Promises, promises

Promises, promises

The world has changed since I last ventured here. My beautiful daughter Georgina Louise Anderson breathed her final breath in the early hours of 14 November 2013. I, too, have been changed – knocked sideways- by her illness and her dying.

A mere four months passed between Georgina’s diagnosis and death, but at least this gave her enough time for us to say some of what we had to say to each other (though no amount of time would  have ever really been enough). And  in her brave, selfless way, she expressed  her fears that her Dad and I would crumble without her, and her determination that this should not be so. We promised to try not to – that we’d look after each other and ourselves, and keep going.

We made our clever daughter a lot of promises that have proved quite tricky to stick to. For example, Georgina instructed that her family and friends should “smile and be happy”. I’m  managing a scary grimace, and packing myself off to comedy nights and arranging holidays, to try and fulfill that one.But, more importantly, I’m keeping writing, which she also wanted for me. A committed songwriter, herself, Georgina knew the power of words.

The writing is the easy part ; stuff is fighting to spew out into my notebooks and my diary and my i-Phone and onto serviettes and leaflets (should I be caught short). As my head is emptied of one stream of thoughts, the vacated space is immediately crammed with another series of questions and observations and memories. Not for the first time, I am shamelessly exploiting writing’s therapeutic potential.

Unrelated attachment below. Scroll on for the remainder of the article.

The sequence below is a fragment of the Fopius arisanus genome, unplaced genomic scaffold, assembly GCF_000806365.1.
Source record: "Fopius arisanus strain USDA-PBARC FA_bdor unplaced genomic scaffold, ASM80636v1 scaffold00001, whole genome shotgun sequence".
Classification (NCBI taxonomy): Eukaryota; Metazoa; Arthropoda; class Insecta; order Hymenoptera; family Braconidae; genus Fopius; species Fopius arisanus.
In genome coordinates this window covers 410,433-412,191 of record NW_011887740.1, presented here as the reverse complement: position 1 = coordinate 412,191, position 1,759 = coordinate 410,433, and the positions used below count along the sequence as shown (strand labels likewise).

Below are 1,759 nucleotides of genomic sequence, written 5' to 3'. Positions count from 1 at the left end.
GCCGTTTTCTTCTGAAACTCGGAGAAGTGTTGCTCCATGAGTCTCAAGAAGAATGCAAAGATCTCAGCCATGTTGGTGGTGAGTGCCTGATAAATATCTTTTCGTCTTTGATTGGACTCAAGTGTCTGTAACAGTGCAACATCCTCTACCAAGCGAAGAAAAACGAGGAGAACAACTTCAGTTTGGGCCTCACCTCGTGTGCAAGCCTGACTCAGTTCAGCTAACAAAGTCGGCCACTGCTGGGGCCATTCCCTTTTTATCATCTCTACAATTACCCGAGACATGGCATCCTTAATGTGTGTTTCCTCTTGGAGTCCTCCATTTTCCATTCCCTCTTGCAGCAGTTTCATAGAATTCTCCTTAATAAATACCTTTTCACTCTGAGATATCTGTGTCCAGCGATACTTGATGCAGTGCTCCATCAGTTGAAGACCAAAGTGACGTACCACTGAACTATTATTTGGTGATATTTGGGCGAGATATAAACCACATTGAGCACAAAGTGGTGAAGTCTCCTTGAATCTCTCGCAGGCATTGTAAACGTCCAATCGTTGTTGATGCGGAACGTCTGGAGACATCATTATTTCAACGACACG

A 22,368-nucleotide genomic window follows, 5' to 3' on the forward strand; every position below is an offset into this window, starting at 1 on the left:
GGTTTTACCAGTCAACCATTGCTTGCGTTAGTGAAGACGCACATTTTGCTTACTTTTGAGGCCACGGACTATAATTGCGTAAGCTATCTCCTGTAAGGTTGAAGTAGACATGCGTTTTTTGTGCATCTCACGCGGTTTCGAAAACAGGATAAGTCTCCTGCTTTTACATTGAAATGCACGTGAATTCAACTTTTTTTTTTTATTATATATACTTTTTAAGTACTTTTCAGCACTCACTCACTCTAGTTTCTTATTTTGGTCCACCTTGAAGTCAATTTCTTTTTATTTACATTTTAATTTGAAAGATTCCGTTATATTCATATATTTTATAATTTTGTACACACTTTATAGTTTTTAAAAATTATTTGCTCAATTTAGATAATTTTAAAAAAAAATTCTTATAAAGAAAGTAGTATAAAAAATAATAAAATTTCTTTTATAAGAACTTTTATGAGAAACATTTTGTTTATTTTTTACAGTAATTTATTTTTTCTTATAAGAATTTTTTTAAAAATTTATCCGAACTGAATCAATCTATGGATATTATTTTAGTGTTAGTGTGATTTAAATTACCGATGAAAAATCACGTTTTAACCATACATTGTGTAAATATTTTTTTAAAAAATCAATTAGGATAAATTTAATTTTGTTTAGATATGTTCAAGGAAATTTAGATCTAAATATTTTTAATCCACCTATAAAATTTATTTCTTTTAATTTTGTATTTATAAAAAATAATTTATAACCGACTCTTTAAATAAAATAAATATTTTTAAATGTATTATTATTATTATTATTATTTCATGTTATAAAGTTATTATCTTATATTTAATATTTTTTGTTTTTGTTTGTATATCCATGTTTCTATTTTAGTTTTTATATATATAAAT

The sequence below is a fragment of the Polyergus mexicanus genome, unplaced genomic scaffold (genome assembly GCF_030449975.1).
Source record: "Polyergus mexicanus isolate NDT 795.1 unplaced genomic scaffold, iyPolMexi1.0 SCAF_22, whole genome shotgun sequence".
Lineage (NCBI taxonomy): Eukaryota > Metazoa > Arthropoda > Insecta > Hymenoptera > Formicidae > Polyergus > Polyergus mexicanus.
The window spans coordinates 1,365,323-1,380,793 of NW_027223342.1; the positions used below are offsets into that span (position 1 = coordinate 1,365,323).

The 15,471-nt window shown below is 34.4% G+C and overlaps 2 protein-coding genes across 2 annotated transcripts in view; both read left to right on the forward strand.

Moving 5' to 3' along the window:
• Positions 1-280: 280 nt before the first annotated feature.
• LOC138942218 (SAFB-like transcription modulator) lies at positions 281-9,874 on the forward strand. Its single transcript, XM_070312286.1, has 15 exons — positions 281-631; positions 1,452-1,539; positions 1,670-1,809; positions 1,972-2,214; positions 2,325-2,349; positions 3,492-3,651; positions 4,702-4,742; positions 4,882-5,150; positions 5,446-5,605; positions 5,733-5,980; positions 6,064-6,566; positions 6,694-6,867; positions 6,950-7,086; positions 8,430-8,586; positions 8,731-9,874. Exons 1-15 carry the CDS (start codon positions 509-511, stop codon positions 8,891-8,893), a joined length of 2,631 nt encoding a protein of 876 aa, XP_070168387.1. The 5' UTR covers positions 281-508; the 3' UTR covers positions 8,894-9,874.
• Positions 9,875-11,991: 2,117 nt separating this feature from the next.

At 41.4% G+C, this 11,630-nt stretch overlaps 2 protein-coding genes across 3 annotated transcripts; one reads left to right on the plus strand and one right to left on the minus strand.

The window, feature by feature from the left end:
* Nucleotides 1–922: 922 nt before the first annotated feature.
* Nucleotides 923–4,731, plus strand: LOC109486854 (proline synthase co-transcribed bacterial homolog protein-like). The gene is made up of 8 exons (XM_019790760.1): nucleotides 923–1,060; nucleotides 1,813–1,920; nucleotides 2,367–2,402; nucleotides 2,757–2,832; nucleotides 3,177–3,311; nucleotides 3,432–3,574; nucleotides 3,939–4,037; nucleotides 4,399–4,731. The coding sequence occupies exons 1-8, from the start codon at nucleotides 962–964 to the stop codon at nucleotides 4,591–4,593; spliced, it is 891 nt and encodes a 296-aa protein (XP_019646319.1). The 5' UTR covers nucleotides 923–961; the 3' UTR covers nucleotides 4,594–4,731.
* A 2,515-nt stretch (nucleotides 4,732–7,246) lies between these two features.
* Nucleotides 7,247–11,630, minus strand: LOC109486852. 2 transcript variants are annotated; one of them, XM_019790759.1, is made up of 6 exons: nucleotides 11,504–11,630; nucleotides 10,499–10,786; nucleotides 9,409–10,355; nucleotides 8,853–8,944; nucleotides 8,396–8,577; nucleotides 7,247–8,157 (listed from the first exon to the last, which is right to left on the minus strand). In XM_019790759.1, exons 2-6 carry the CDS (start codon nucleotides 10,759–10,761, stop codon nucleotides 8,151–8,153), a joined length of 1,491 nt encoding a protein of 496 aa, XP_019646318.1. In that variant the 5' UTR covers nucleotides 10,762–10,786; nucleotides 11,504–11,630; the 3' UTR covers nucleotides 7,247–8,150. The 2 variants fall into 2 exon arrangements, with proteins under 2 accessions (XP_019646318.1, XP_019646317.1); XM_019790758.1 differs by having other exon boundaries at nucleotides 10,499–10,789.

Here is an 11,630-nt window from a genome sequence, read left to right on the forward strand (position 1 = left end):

The real challenge- sooner or later- will be to give this material shape. To arrange and transpose this outpouring into something that people might actually wish to read  and might benefit from.

Sooner or later. For now, I’m keeping writing.

I promised.

4 Responses »

  1. Helen, the shape will come – of that I have no doubt at all. Keep doing what you’re doing. Enjoy that tumbling of words and ideas. Feel blessed that you have the inclination and the means to express yourself and your emotions and experience. You’re one hell of a woman, one hell of a writer x

  2. Hi Helen – it was lovely to meet you in London recently and I enjoyed your shortlisted poem very much. I can only imagine the grief you’re having to work through, knowing how precious our children are and I do hope your writing continues to nurture and provide such therapy for your emotions.

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